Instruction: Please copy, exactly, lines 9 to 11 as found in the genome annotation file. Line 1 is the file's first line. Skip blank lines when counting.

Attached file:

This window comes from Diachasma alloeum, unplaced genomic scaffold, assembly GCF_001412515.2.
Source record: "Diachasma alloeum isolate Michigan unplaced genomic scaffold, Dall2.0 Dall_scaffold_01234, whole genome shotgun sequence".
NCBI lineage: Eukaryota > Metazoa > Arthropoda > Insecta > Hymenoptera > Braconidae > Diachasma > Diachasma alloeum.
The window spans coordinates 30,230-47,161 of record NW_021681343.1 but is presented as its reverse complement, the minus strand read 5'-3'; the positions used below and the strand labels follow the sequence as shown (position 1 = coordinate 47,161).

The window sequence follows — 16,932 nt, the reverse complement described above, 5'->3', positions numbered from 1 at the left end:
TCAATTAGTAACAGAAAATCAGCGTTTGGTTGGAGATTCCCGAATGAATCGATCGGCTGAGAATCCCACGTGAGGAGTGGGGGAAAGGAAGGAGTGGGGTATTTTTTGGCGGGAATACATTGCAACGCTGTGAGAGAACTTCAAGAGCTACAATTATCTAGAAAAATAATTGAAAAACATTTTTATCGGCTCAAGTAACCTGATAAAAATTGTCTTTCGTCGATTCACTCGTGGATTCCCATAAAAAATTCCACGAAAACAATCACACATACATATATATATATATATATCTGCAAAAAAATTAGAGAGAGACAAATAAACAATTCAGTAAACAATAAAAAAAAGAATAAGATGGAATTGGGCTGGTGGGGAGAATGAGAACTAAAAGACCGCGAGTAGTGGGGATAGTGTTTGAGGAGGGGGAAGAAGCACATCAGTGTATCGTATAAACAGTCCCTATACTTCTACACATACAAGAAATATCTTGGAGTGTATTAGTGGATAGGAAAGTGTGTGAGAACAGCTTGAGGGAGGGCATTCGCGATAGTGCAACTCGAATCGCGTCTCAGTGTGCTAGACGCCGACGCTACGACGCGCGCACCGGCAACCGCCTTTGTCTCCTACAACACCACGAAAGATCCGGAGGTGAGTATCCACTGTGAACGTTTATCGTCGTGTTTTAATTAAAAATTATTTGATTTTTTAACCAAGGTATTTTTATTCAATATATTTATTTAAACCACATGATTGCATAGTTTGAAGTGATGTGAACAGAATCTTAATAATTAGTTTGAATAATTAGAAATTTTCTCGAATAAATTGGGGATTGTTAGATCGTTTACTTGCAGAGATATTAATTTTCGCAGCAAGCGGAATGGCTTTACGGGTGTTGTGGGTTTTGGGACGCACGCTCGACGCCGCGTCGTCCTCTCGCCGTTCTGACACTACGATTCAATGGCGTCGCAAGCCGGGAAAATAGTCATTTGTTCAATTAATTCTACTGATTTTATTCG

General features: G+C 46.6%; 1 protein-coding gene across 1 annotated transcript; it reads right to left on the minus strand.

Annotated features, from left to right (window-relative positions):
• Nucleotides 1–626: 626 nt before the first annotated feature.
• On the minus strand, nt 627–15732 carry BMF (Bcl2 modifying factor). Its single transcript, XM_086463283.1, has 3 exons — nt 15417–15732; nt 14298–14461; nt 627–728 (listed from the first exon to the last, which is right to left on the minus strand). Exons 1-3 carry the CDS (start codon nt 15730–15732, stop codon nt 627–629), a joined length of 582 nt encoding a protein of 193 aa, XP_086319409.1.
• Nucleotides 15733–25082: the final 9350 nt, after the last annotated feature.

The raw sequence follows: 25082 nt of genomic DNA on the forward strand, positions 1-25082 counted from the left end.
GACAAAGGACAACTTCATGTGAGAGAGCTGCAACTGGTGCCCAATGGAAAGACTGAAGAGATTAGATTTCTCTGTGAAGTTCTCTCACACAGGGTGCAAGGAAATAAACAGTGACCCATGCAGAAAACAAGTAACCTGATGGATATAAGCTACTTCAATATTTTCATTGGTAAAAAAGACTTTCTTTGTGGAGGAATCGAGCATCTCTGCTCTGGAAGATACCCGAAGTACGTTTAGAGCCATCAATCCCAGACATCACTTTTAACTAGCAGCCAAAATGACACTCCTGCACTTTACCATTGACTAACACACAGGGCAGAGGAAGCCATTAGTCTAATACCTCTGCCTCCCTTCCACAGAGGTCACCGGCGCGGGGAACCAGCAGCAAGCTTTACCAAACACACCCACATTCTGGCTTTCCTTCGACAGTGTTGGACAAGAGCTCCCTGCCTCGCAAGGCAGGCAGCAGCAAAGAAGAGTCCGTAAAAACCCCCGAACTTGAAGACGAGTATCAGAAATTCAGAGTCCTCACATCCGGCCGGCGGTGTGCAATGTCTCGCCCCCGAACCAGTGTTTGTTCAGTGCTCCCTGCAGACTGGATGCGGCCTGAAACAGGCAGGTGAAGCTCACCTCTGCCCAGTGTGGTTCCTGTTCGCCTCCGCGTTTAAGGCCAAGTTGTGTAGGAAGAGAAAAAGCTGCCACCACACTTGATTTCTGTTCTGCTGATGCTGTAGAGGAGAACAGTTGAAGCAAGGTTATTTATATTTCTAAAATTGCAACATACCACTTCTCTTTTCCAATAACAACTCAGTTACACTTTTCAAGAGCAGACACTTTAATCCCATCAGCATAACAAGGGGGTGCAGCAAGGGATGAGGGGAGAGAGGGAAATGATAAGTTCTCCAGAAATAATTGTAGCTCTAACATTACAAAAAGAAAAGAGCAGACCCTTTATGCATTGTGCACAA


• Nucleotides 1–626: 626 nt before the first annotated feature.
• On the minus strand, nt 627–15732 carry BMF (Bcl2 modifying factor). Its single transcript, XM_086463283.1, has 3 exons — nt 15417–15732; nt 14298–14461; nt 627–728 (listed from the first exon to the last, which is right to left on the minus strand). Exons 1-3 carry the CDS (start codon nt 15730–15732, stop codon nt 627–629), a joined length of 582 nt encoding a protein of 193 aa, XP_086319409.1.
• Nucleotides 15733–25082: the final 9350 nt, after the last annotated feature.